Any teenagers with prolapsed discs who've had surgery??

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Im 17 and was a very high level netball player (regional/national) when in 2012, when i was 15, I got a shooting pain down the back of my right hamstring after a hard training session. At the time i thought it was simply a pulled muscle and didnt think much about it so carried on training and playing for 6 months. It was only when i sprained my right ankle for the 5th time and had to go on crutches for a month that my back and leg pain became excruciating and then i realised something was wrong.

I had an MRI an found out that 2 discs in my Lumbar region had herniated, hence the leg pain. I found it extremely difficult to sleep so for baout 8 months was getting 4/5 hours of sleep a night due to the extreme pain. I could sit for longer than 10 minutes, I couldnt stand for long either. I was prescribed 'rest for 7 months' by my doctor so didnt do any exercise except walking for that amount of time (as a high level athlete this was extremely extremely difficult for me to grasp and i ended up becoming extrmeley depressed).

I then began physiotherapy after meteing with a spinal surgeon and him saying I was too youngto have surgery at thsi point so to try epidurals and physiotherapy for the enxt year- which i have consequently done.

I tried to get back into netball training after exteensive build up in exercise late 2013, I trained for about 2 months, no way near teh intensity or frequency as previously but I fpund that after a 1 hour 30 session  wasnt able to walk comfortable for the next 3/4 days so by Feb 2014 i realised it just wasnt worth the pain.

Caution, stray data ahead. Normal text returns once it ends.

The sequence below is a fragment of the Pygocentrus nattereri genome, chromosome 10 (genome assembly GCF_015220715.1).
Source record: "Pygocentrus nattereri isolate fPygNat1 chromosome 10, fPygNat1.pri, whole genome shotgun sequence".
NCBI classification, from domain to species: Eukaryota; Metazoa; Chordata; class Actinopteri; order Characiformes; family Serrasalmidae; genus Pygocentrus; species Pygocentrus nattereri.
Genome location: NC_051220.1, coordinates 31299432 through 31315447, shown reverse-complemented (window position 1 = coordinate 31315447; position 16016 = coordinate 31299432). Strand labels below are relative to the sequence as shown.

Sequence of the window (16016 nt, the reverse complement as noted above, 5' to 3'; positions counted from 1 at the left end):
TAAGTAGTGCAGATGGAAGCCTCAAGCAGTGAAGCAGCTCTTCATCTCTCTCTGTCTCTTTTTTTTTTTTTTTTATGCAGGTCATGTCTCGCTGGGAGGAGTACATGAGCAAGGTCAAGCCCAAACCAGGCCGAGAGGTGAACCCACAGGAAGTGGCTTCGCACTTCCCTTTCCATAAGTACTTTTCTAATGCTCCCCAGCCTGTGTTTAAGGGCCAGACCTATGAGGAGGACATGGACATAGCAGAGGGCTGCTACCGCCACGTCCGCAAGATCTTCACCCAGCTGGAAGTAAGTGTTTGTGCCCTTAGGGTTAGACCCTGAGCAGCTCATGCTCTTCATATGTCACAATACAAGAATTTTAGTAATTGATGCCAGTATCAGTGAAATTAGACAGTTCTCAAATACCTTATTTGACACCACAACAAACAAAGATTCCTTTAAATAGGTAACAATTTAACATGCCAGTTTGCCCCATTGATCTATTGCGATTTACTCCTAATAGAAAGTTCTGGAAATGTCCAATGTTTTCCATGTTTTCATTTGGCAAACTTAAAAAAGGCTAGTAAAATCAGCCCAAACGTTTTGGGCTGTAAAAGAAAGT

I soon had a second follow up MRI in April 2014. Although my pain has hugely decreased i still have trouble straighting my right leg and flexing at the hip. I've lost all flexibility and my back from time to time still becomes aggrivated. The MRI results were pretty disappointing though- my prolapsed discs had not decreasedin size at all, if anything they had increased.

I've now been set up with teh same spinal surgeon I saw a year ago and am awaiting an appointment.

I was wondering if any teenagers have experienced anything like this or if any teenagers have actual gone ahead with the surgery? I feel like everyone who's had this back problem is 30/40+ and i feel extremely isolated with teh situation rolleyes

 

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  • Posted

    Rachel, For heaven's sake, please think strongly about whether you really need surgery at such a young age. I know how excruciating and debilitating back pain can be, so I do sympathise with how frustrated you must feel about this and how socially inhibiting it can be. But surgery is a bit of a 'no turning back' step and some patients find that when they start surgical intervention, it never seems to stop.

    If you do have to eventually go for surgery, please ask about Endoscopic Discectomies. It means the difference between a less than 1cm insertion point into your back to remove the prolapsed discs and a several inch permanent surgical scar down your back. It also means that they don't have to cut into and strip away surrounding muscle tissue, which is postoperatively more painful, leaves both internal and external scar tissue and requires a greater recovery time. If your spinal surgeon can't do the more modern technique, ask to be referred to someone who can.